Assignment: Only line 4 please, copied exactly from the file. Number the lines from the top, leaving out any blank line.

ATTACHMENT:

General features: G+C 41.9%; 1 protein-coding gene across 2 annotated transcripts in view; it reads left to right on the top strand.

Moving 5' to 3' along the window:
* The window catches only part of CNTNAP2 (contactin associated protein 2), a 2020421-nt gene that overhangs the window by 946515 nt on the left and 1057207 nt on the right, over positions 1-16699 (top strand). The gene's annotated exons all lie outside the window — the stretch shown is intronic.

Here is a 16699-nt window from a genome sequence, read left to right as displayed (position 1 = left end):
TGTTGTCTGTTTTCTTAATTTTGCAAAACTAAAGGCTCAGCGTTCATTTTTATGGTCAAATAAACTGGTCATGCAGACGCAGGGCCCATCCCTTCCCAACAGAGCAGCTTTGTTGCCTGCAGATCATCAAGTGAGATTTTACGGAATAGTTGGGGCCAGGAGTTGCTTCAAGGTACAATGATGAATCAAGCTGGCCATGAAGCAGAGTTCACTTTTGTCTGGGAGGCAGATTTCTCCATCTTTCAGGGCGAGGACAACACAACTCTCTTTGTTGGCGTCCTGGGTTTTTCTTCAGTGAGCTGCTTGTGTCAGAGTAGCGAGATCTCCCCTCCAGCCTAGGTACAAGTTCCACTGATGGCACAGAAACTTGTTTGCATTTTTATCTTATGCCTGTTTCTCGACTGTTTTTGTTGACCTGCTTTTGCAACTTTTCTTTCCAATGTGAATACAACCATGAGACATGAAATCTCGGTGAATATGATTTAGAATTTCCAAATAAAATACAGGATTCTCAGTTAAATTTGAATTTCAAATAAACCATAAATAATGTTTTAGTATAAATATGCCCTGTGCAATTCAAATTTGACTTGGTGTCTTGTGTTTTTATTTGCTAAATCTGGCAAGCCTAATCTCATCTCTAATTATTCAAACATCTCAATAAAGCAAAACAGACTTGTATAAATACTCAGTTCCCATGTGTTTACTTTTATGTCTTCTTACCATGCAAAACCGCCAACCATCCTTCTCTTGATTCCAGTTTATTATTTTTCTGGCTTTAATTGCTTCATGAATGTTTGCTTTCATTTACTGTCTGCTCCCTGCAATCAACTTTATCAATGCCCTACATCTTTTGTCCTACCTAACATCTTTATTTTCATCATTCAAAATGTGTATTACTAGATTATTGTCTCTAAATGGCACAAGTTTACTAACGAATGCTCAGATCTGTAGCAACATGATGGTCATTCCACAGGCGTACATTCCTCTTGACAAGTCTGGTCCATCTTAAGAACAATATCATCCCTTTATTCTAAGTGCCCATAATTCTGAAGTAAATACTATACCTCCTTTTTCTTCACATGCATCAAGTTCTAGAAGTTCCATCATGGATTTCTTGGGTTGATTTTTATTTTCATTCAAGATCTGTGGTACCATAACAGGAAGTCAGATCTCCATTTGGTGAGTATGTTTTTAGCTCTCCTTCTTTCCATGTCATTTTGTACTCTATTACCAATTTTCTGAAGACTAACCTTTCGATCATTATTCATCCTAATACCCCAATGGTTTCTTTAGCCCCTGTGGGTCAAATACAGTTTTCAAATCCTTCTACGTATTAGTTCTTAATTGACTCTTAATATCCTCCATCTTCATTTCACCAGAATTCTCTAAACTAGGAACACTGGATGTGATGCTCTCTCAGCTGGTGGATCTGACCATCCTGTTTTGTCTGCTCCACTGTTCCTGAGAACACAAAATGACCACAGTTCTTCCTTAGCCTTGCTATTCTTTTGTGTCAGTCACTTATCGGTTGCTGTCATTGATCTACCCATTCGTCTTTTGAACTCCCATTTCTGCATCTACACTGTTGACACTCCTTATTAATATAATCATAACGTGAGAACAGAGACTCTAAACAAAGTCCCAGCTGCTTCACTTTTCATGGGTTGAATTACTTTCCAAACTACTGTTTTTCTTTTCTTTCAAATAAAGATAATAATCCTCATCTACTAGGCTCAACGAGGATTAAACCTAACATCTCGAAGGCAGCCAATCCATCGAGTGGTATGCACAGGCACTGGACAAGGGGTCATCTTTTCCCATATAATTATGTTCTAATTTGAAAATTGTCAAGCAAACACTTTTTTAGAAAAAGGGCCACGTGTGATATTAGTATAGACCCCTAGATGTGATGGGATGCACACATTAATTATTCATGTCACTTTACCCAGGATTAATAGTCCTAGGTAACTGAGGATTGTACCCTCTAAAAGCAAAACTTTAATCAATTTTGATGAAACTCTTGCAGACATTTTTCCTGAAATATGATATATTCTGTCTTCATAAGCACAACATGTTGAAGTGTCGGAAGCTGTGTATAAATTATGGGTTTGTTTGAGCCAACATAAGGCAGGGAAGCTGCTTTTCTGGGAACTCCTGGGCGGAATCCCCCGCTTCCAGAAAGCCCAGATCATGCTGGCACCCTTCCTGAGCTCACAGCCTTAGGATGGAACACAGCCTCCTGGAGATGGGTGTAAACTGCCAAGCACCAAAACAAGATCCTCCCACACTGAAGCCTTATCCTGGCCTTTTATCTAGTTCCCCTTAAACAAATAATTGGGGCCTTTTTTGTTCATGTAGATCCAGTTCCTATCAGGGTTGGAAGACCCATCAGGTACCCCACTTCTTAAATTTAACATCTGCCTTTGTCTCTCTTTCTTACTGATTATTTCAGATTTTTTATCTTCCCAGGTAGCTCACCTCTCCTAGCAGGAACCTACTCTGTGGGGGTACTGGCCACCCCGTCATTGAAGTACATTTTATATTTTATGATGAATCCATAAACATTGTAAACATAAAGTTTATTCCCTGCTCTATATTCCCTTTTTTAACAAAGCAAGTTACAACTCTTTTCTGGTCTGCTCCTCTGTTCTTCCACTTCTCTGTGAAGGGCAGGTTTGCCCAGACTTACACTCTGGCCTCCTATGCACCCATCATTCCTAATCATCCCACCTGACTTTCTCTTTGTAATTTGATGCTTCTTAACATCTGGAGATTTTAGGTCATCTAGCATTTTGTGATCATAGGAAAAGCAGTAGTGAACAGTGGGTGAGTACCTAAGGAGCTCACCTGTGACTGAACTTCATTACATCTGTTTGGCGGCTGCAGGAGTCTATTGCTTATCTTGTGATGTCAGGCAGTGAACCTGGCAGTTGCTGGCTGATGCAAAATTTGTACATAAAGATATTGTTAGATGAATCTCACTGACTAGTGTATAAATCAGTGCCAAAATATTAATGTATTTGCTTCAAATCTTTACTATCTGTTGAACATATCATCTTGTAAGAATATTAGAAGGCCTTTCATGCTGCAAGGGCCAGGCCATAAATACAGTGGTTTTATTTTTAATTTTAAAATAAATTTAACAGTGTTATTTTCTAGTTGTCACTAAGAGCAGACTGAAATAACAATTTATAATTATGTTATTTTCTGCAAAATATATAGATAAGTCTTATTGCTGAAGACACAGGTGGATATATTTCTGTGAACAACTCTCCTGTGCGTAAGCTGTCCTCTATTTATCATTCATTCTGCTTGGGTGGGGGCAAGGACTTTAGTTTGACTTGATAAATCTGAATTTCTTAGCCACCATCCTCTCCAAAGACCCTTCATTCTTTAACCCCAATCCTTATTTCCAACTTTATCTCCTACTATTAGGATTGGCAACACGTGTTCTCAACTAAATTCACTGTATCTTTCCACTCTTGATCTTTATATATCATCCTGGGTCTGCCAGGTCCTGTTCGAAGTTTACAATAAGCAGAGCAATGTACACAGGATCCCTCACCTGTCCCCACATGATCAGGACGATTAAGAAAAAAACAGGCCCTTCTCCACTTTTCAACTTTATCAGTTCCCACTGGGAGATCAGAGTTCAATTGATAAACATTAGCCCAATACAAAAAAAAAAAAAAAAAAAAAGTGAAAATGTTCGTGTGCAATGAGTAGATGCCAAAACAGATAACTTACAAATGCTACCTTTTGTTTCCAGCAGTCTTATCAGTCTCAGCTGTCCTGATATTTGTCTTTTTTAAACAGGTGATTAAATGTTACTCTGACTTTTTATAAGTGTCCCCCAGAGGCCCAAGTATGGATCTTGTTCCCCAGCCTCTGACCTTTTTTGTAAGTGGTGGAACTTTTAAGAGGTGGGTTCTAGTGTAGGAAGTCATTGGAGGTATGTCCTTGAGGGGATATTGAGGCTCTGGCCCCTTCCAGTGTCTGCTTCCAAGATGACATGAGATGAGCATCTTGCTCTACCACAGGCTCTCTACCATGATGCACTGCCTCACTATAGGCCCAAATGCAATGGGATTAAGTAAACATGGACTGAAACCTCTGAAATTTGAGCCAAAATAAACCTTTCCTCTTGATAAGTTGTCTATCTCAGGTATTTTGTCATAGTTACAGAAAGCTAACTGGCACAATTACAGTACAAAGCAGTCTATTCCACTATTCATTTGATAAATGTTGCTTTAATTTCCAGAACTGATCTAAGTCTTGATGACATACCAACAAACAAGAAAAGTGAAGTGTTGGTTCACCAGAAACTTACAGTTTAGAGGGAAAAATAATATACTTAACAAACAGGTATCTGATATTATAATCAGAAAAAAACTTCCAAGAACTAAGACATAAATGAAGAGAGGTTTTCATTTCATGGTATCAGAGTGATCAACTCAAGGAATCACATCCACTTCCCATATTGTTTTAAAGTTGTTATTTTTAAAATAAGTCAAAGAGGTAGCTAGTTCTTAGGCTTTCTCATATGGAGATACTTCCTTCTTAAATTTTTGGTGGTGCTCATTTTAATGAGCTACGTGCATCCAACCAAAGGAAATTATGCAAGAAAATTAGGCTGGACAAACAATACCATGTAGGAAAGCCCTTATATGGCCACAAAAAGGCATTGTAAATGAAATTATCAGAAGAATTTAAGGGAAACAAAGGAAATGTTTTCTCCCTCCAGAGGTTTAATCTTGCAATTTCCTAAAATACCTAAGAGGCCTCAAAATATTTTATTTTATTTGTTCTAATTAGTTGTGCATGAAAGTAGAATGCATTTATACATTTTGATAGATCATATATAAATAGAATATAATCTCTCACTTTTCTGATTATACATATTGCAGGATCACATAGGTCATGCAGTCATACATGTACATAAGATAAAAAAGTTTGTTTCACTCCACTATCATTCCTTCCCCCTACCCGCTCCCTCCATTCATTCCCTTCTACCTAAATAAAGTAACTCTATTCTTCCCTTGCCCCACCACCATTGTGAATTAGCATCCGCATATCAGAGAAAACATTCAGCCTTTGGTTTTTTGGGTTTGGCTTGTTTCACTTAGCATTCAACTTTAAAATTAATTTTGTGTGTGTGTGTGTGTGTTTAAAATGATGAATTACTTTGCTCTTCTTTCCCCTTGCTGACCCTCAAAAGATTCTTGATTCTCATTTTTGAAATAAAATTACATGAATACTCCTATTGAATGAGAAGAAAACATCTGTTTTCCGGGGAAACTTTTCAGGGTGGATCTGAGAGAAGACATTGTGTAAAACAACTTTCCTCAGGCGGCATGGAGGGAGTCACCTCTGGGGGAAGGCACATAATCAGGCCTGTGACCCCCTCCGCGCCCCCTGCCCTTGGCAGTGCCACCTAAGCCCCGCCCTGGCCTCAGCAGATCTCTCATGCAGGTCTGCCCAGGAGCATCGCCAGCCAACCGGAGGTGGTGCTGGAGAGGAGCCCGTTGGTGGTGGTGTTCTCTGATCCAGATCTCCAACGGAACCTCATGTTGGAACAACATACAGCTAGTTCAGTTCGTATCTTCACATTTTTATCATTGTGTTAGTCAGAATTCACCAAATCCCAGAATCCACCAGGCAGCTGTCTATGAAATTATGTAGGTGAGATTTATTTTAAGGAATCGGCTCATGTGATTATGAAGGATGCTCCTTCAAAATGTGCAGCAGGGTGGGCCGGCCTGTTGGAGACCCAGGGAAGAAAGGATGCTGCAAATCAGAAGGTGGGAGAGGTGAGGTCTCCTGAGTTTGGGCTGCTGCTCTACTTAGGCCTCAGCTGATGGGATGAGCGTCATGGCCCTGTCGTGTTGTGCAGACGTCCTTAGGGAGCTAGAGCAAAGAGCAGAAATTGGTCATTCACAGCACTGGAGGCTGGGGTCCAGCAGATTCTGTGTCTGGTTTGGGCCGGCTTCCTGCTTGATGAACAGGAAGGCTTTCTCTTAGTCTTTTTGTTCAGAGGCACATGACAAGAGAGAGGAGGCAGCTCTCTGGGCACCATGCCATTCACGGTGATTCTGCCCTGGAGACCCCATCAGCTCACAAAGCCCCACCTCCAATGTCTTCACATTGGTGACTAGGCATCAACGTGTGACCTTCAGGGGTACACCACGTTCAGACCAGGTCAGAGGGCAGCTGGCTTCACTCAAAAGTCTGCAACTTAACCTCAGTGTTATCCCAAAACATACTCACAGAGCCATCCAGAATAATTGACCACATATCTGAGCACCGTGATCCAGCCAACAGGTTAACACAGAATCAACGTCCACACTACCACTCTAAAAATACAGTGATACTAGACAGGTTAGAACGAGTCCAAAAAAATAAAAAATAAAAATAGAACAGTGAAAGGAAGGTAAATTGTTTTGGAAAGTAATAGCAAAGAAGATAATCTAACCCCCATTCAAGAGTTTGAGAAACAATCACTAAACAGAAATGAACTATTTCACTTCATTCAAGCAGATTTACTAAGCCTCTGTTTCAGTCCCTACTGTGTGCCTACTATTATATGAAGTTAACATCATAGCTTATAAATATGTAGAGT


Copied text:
Here is a 16699-nt window from a genome sequence, read left to right as displayed (position 1 = left end):